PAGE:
Inside Cat Power's Path to Rock Superstardom

Inside Cat Power's Path to Rock Superstardom

The enigmatic Chan Marshall faces demons and overcomes hardship on her album Wanderer, out Oct. 5.

The enigmatic Chan Marshall faces demons and overcomes hardship on her album Wanderer, out Oct. 5.

Photography: Dominique Isserman

Text: Jonathan Bernstein

“The reason that I do what I do,” says Chan Marshall, “is for the song.” Marshall, aka Cat Power, is one of indie rock’s enduring voices: Whether she’s singing her own beautifully bruised originals, like 1996’s “Nude as the News” or 2006’s “The Greatest,” or serving as a keen interpreter of popular song on 2000’s “Sea of Love” or 2008’s “Silver Stallion,” Marshall’s recordings, which blend scarred folk and ’90s grunge with the blues, country, and gospel of her Georgia upbringing, have aged into defining statements of turn-of-the-century indie artistry.

Marshall moved frequently during a chaotic childhood, attending 13 schools over 10 years. Her grandmother was the rare constant, encouraging her to sing country music at home and hymns in church. Marshall, 46, was a shy, reclusive teenager, but gradually found her way in her late teens when she began making music as Cat Power with her “drug-using, drinking young friends in Atlanta,” who comprised the first iteration of her band. She spent the next decade finding her voice on indie cult classics like 1996’s What Would the Community Think and 1998’s Moon Pix.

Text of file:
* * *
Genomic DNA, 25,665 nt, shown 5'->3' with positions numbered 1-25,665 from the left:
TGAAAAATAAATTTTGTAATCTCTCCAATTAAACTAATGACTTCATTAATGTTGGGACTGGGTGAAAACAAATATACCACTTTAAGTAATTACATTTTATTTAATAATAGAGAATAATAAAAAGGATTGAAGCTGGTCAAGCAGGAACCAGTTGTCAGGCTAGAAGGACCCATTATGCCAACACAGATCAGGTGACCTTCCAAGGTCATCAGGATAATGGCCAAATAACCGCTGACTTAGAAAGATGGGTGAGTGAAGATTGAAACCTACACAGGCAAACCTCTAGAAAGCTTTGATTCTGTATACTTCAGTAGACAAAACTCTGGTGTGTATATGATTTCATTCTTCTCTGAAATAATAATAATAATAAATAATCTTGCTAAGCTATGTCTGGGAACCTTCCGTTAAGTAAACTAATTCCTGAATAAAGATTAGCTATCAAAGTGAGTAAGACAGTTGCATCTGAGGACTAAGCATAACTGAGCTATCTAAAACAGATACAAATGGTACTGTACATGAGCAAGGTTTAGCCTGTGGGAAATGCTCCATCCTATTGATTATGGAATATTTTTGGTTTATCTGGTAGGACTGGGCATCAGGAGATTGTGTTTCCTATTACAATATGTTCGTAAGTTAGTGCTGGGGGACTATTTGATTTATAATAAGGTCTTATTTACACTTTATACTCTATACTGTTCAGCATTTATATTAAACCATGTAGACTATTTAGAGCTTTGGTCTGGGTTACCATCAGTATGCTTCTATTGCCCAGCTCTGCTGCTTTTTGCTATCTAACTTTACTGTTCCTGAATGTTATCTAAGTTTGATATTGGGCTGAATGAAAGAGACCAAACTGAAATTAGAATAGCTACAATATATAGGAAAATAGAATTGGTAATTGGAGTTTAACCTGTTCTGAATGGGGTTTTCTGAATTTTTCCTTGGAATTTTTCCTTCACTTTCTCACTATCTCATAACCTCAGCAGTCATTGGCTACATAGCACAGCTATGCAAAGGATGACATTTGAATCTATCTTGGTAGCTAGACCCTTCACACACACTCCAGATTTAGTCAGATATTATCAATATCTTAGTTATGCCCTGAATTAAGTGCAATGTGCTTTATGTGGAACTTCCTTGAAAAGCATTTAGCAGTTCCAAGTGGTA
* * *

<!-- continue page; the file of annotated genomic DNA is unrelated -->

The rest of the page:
The forthcoming  album Wanderer, with its sparse arrangements, is a return to form: It recalls The Greatest, and comes six years after the experimental pop maximalism of 2012’s Sun (the longest break she’s ever taken between albums). Those years included a lifetime’s worth of upheaval for Marshall. She cut ties with her career-long label after what she calls its undue commercial and artistic demands. “There was a lot of failure around Sun,” she says. “A lot of expectations I didn’t meet, quota-wise.”

Cat Power in Paris, June 2018 (Photo: Dominique Isserman)

Immediately after Sun dropped, Marshall suffered a debilitating autoimmune disease that left her hospitalized and in financial trouble. So she searched for a fresh start, considering moving to Cape Town; and devoted herself to activism, traveling to Ferguson, Missouri to foment a post–Occupy Wall Street movement, Occuparty. Then, shortly after a close friend’s death, Marshall found out she was pregnant, announcing the birth in an Instagram post lamenting the death of Freddie Gray. Slowly, she began to reclaim her life. “I wanted to drown and disappear; I came out dry because of this child,” she says. Unlike Sun’s electronic flourishes, Marshall’s latest tracks are piano and guitar-based ballads reflecting this hard-won peace. “I wanted my new songs to live in a place that would not be injured by money,” she says. “I knew I needed simplicity, a peaceful harbor.”

Wanderer is available from domino records October 5, 2018

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